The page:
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A Demographic Breakdown Of The World Of Religion
Posted: 20 November 2012 06:08 PM   [ Ignore ]   [ # 16 ]
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I remember when Romney ran in 2008 he was pro-choice all the way.  He was swallowed up by the GOP Platform and it destroyed him.  He has no core belief and he never did.  He would follow whatever sounded like a win.

Today the Americans want an American religion as long as it reeks of Christianity, it will sell.  America must represemt a White Straight Christian male leadership claim.  Nothing less will work.  I have spent many years mingling among political people and America is becoming brown and it annoys Rush Limbaugh. 

America is not the nation it was when I began voting and I seriously doubt I will ever vote again.  I am not completely white as my 80 years out in the sun has darkened my body to the point that my freckles have grown together and I am mocha which is the color make up they made up for me.  I quit fighting it.  I’m so damn old and wrinkeled that I look like an old boxer dog.

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Posted: 20 November 2012 06:14 PM   [ Ignore ]   [ # 17 ]
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Sandy, I bet you have another Presidential vote in you.  Who knows?  You may get to vote for the first female President.

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As a fabrication of our own consciousness, our assignations of meaning are no less “real”, but since humans and the fabrications of our consciousness are routinely fraught with error, it makes sense, to me, to, sometimes, question such fabrications.

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Posted: 20 November 2012 06:29 PM   [ Ignore ]   [ # 18 ]
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To hell with Rush and his FOWB agenda. He’s history now and he’s back peddling and throwing Romney under the bus as have most of the rep. Talking heads. if the conservatives don’t pull their party back to the center it will falter and die. the first thing they have to do is stop this us v. Them mentality and take a page from a rep. President’s playbook who was a progressive of all things! Teddy Roosevelt said “There are no hyphenated Americans, we are ALL Americans” (paraphrase). And you may have the opportunity of voting for a female pres. If Hilary decides to run.

Cap’t Jack

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One good schoolmaster is of more use than a hundred priests.

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Posted: 20 November 2012 07:05 PM   [ Ignore ]   [ # 19 ]
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Sorry, Sandy, but even with the microscopic amount of Iroquois and living in So. Calif., I’ve used SPF 30 sunscreen for years so I’m still lilly whitesmile

And, although it doesn’t get much press, the number of non-church-goers has been increasing nicely each year.  We probably won’t live to see it, but I’ll bet in the next twenty or thirty years we’ll have congressmen who have come out as atheists.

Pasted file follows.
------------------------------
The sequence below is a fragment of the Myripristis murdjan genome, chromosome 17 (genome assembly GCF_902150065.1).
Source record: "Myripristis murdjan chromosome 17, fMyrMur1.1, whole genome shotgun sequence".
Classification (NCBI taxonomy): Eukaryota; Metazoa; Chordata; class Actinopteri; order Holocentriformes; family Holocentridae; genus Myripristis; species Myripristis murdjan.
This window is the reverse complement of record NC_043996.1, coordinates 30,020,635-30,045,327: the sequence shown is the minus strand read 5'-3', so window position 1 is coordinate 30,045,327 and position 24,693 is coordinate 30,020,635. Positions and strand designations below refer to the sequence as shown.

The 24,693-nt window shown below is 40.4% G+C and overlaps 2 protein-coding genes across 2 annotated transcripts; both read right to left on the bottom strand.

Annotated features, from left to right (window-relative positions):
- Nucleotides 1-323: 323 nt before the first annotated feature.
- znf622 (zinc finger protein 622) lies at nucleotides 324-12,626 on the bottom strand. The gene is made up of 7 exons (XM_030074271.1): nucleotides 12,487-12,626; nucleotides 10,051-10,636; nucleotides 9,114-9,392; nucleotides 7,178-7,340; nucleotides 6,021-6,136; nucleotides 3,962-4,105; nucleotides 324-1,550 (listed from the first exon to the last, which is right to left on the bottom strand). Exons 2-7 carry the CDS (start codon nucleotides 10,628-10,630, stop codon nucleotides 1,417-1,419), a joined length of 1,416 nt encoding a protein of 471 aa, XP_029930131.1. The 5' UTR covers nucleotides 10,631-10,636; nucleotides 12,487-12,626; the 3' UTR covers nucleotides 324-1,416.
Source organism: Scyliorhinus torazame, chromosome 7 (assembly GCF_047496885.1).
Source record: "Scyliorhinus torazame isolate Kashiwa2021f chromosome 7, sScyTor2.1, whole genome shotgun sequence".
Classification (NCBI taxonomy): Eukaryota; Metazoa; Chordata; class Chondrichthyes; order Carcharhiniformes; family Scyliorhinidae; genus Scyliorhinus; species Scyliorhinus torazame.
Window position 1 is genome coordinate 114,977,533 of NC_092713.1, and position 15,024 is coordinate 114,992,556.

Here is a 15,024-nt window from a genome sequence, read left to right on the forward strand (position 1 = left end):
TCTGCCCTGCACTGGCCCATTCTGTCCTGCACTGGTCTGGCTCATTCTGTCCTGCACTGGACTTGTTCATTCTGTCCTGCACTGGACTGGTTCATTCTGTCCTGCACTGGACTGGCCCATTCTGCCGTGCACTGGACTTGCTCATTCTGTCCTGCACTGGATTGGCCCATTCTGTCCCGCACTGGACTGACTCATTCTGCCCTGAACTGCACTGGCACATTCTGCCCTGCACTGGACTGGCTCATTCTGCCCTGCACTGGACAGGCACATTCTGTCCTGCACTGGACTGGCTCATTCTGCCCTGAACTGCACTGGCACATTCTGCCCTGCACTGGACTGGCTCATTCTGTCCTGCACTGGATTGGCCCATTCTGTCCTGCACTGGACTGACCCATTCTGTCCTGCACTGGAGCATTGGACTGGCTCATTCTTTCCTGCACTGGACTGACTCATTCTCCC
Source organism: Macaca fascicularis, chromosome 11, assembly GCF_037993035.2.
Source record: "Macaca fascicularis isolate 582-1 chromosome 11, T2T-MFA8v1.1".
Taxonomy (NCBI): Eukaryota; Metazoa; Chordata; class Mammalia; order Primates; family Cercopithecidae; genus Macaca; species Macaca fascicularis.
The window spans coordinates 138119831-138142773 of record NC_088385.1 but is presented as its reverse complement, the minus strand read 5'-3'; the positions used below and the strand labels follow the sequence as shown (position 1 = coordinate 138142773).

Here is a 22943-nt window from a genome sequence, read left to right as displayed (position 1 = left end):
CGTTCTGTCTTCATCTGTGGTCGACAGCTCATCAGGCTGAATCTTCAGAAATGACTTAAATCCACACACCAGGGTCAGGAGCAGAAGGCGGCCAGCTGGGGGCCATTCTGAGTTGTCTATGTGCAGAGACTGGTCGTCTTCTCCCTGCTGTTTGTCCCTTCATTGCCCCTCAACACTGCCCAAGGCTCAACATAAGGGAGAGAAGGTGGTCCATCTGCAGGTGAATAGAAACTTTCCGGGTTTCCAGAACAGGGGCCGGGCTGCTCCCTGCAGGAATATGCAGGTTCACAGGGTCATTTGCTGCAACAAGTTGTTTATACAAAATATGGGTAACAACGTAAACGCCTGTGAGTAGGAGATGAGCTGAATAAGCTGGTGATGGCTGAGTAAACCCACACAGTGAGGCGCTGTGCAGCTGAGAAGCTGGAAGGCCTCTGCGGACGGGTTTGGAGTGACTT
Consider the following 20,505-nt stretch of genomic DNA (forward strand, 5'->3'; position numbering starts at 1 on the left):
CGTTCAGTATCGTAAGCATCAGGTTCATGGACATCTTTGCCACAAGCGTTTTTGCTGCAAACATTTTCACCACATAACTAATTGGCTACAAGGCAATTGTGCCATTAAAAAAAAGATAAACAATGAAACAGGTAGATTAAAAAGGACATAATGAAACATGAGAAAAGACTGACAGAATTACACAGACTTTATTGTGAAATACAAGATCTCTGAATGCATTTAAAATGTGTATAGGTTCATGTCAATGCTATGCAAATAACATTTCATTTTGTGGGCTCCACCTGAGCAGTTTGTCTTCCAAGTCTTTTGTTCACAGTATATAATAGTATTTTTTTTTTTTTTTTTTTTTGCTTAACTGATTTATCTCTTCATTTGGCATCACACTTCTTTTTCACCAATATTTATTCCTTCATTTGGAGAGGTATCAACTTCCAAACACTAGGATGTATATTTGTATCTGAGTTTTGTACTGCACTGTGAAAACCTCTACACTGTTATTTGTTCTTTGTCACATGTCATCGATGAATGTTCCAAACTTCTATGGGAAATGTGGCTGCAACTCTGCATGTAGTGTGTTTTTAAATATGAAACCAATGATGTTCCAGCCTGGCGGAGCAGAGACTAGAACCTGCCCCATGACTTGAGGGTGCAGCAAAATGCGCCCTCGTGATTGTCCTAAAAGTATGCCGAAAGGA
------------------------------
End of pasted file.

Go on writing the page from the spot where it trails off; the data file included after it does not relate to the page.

Occam

(Edited to fix the error pointed out below by Sandy.)

[ Edited: 21 November 2012 06:56 PM by Occam. ]
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Posted: 21 November 2012 04:52 AM   [ Ignore ]   [ # 20 ]
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But, my dear Occam,  Lillies come in all beautiful colors.  My skin color has bothered my grandmother for many years and she checked with the Salt Lake City Temple and discovered one of her ancestors had picked up a baby Cherokee and brought her back to one of his grandsons that this may be why I’m darker than the rest of the family.  My grandmother was also Mocha and it was a well-kept secret as Mormons do not believe in breeding outside the family white color.  We lived on the beach and I was never allowed to go outside without long pants and long shirts and a big hat.  Even when I went to boarding school I had to wear clothing to cover me.  This was ridiculous as I was on the tennis team and of course played volleyball daily. 

My older girl is my color but the baby remains white.  I call her the baby but she is in her late 40s.  This is such a waste of time to worry about skin color.  I did some commercials and had my make up done to match my skin and learned I am Mocha.  I don’t care anymore and I am the oldest of my generation and swim everyday as therapy for arthritis.  It was the Mormon nonsense that made several of us considered odd-balls.  My husband was white on white and looked silly out in the sun.  Hey this color thing can go both ways.  I shared an office with Reagan’s older daughter and she was in awe of my color and used to bake in the sun.  She eventually died of skin cancer and I felt so sad to lose such a great girl friend.  She worked most of her life for women’s freedoms and was very brave when many forgot that her father was the first Governor who signed onto Roe vs Wade.  We all got on a bus and were in the Sacramento office to celebrate his courage.  She was in my office the day her Father was shot and her Secret Service men had her on a plane in 15 minutes for D.C.  I never saw her again as she married one of her Secret Service men and they moved to D.C.  She had adopted a little girl from Nigeria and I was able to see her at the televised funeral at the Washington Cathedral.  I was in D.C. at the time but I could not have attended the service as I tear up easily when I lose a pal.  I’m better off in a closet somewhere with a box of Kleenex. 

I will wait for a woman candidate for President.  I’m beyond party affiliation and will always work for anyone who respects the choices that we all have to make during our lives.  It is important that we all realize that religion is a choice and never a given.  Our sexuality on the other hand is a given and I am pleased that humans can now live and love as we are born.  I have always been attracted to men and saddened when those same men are also attracted to men.  My strange sense of humor has saved me from making a complete ass out of myself.  My mother married a gay man and my children called him their fairy god-father.  I hang my head in shame.

[ Edited: 21 November 2012 04:56 AM by Sandy Price ]
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Posted: 21 November 2012 07:57 AM   [ Ignore ]   [ # 21 ]